Seth has a varied employment history. He commenced a counselling course in 2002 but did not finish and has had largely construction and maintenance jobs since. He currently earns $35,000 per annum. He has two children aged 10 and 4 who live with their mother. He has regular access to the children, contributes to their maintenance and rents an apartment in Petersham. Seth has a self described “chronic back condition” which will eventually prevent him from doing physically demanding jobs. He intends to finish his counselling degree.
Although Seth did not see the deceased a great deal in her final years, he said he spoke to her daily on the phone. He knew of her decision to give the majority of her money to Universal Medicine and had told her he thought she should deal with her money how she had come into it herself – by inheritance. Nonetheless, in their last conversation, Seth nodded when the deceased asked he respect her decision about her will.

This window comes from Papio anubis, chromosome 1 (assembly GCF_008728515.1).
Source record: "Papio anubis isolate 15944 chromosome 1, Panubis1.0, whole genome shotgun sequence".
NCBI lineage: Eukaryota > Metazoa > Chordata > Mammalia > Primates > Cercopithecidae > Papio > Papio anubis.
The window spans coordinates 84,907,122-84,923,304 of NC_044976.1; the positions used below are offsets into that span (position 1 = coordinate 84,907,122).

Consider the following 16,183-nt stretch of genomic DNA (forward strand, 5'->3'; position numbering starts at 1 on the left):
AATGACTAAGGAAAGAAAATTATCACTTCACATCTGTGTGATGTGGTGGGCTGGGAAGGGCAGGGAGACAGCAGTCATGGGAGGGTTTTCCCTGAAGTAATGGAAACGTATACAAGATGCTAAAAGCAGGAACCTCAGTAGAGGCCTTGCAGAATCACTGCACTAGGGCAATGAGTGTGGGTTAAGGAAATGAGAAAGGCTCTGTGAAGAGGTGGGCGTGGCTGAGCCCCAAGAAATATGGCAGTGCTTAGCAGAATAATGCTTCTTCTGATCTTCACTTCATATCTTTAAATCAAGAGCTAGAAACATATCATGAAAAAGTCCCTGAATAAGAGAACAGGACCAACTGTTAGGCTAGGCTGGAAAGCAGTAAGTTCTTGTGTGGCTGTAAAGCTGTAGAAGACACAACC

Sarah and Seth put to the Court that their financial needs amounted to $600,000 and $715,000 respectively. This included a $400,000 deposit for property for each of them, $60,000 for Mr Williams’ treatment and $35,000 for vacations in Sarah’s case, and $30,000 for a car and $130,000 for two years of fulltime retraining and income support in Seth’s case, among other things. They stated a provision of $550,000 each from the estate would be adequate.
The deceased had a longstanding interest in spiritualism and a history of providing financial support and gifts to spiritual gurus.
Mr Benhayon owns a business known as Universal Medicine, a complementary healing and training organisation. He first met the deceased in 2011 at the Byron Bay Writers Festival. Mr Benhayon provided complementary care to the deceased, alongside traditional medical treatments provided by her medical specialist, over a period of three years. In May 2014, the deceased gave Mr Benhayon $800,000 for the renovation of a warehouse to a teaching hall. She told Mr Benhayon she will also give him further money in her will, and that she had discussed it with her children who respected her wishes and will not challenge them.